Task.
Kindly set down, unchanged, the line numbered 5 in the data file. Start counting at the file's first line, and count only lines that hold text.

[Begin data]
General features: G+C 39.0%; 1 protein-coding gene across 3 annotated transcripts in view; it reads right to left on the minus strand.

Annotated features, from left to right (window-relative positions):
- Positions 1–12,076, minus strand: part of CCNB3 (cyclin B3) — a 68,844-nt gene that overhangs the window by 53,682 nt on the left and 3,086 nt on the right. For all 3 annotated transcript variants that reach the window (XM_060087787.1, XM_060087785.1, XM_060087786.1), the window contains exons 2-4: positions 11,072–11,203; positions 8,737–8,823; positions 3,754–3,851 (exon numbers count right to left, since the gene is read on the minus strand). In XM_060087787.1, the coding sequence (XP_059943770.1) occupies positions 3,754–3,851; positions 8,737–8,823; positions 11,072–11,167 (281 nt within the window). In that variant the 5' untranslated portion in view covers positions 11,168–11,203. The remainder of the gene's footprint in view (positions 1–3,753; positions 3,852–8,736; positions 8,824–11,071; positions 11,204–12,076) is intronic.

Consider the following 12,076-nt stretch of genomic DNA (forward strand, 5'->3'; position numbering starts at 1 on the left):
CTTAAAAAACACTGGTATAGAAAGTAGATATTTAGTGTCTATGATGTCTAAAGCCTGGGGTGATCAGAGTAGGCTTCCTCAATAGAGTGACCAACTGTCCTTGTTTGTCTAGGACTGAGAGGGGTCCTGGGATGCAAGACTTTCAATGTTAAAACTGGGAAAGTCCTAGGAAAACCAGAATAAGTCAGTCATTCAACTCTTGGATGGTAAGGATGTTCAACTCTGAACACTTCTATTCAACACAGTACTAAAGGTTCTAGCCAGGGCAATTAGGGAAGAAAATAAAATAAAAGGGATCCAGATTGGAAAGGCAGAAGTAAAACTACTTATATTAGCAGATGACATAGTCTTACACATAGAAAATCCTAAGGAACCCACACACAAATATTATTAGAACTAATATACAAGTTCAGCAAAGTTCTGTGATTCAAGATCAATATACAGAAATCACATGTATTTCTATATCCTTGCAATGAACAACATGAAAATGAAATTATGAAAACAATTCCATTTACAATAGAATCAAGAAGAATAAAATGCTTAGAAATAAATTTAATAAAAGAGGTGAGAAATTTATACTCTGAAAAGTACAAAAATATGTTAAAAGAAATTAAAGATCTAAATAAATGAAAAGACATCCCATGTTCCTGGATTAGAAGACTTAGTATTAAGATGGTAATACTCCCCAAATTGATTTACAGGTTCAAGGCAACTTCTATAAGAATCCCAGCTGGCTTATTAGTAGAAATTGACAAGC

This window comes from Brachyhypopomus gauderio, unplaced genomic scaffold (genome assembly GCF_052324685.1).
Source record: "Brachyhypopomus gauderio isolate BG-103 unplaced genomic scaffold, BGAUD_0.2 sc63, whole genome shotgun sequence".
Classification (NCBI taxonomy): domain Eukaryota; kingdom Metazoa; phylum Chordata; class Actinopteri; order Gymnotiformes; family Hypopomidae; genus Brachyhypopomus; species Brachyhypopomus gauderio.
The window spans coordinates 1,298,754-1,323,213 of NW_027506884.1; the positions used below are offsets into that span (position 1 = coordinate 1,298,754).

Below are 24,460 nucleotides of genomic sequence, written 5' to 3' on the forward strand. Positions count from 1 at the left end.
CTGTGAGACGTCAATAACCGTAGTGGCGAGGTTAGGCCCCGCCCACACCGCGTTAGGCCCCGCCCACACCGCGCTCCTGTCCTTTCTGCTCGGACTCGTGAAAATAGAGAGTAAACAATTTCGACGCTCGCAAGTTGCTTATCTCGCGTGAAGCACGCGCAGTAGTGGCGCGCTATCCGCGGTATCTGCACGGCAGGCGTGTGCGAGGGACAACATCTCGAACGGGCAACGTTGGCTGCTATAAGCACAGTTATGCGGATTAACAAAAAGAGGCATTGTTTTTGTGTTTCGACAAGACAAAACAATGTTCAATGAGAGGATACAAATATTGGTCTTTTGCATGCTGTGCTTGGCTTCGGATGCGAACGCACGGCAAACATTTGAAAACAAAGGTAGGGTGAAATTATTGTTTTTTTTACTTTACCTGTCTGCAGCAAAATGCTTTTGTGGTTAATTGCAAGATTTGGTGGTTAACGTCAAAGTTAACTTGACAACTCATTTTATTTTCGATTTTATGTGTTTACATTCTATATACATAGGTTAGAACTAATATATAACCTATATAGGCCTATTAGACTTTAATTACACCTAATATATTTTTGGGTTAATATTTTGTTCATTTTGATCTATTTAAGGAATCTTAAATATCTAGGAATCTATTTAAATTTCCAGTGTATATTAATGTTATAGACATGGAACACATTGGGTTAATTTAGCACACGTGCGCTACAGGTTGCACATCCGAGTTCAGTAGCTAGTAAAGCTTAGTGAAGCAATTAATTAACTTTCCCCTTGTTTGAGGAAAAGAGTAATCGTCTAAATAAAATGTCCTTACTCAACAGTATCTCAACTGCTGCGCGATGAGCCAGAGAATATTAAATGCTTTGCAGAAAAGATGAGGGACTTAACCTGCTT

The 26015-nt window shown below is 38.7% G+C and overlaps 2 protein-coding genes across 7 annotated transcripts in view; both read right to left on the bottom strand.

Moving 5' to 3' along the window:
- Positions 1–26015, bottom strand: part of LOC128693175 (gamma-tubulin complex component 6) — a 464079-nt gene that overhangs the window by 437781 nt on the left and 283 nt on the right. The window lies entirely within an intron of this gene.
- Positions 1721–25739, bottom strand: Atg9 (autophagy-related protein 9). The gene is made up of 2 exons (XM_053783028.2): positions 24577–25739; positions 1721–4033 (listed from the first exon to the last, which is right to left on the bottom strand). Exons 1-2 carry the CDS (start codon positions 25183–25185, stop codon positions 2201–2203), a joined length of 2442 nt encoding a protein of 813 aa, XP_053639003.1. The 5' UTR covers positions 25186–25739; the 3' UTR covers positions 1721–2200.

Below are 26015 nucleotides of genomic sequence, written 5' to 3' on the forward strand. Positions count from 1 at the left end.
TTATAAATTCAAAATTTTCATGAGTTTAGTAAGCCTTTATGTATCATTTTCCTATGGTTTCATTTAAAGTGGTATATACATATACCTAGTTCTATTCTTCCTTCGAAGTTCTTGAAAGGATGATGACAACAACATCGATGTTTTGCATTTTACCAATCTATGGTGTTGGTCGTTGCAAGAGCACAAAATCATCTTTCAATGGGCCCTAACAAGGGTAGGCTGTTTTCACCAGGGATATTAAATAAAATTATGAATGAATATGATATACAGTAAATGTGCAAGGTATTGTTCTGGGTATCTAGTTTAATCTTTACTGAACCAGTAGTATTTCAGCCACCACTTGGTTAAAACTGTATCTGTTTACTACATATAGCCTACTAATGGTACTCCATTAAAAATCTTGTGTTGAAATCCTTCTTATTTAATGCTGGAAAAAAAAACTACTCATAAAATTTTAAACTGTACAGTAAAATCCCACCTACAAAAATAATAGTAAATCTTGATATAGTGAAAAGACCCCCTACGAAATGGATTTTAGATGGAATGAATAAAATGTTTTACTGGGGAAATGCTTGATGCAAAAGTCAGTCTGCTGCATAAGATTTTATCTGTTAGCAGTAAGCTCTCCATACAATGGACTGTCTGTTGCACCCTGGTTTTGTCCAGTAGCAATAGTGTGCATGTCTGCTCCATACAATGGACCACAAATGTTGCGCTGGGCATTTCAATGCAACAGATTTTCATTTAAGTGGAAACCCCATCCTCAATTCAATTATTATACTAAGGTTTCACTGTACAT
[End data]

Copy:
CTTAAAAAACACTGGTATAGAAAGTAGATATTTAGTGTCTATGATGTCTAAAGCCTGGGGTGATCAGAGTAGGCTTCCTCAATAGAGTGACCAACTGTCCTTGTTTGTCTAGGACTGAGAGGGGTCCTGGGATGCAAGACTTTCAATGTTAAAACTGGGAAAGTCCTAGGAAAACCAGAATAAGTCAGTCATTCAACTCTTGGATGGTAAGGATGTTCAACTCTGAACACTTCTATTCAACACAGTACTAAAGGTTCTAGCCAGGGCAATTAGGGAAGAAAATAAAATAAAAGGGATCCAGATTGGAAAGGCAGAAGTAAAACTACTTATATTAGCAGATGACATAGTCTTACACATAGAAAATCCTAAGGAACCCACACACAAATATTATTAGAACTAATATACAAGTTCAGCAAAGTTCTGTGATTCAAGATCAATATACAGAAATCACATGTATTTCTATATCCTTGCAATGAACAACATGAAAATGAAATTATGAAAACAATTCCATTTACAATAGAATCAAGAAGAATAAAATGCTTAGAAATAAATTTAATAAAAGAGGTGAGAAATTTATACTCTGAAAAGTACAAAAATATGTTAAAAGAAATTAAAGATCTAAATAAATGAAAAGACATCCCATGTTCCTGGATTAGAAGACTTAGTATTAAGATGGTAATACTCCCCAAATTGATTTACAGGTTCAAGGCAACTTCTATAAGAATCCCAGCTGGCTTATTAGTAGAAATTGACAAGC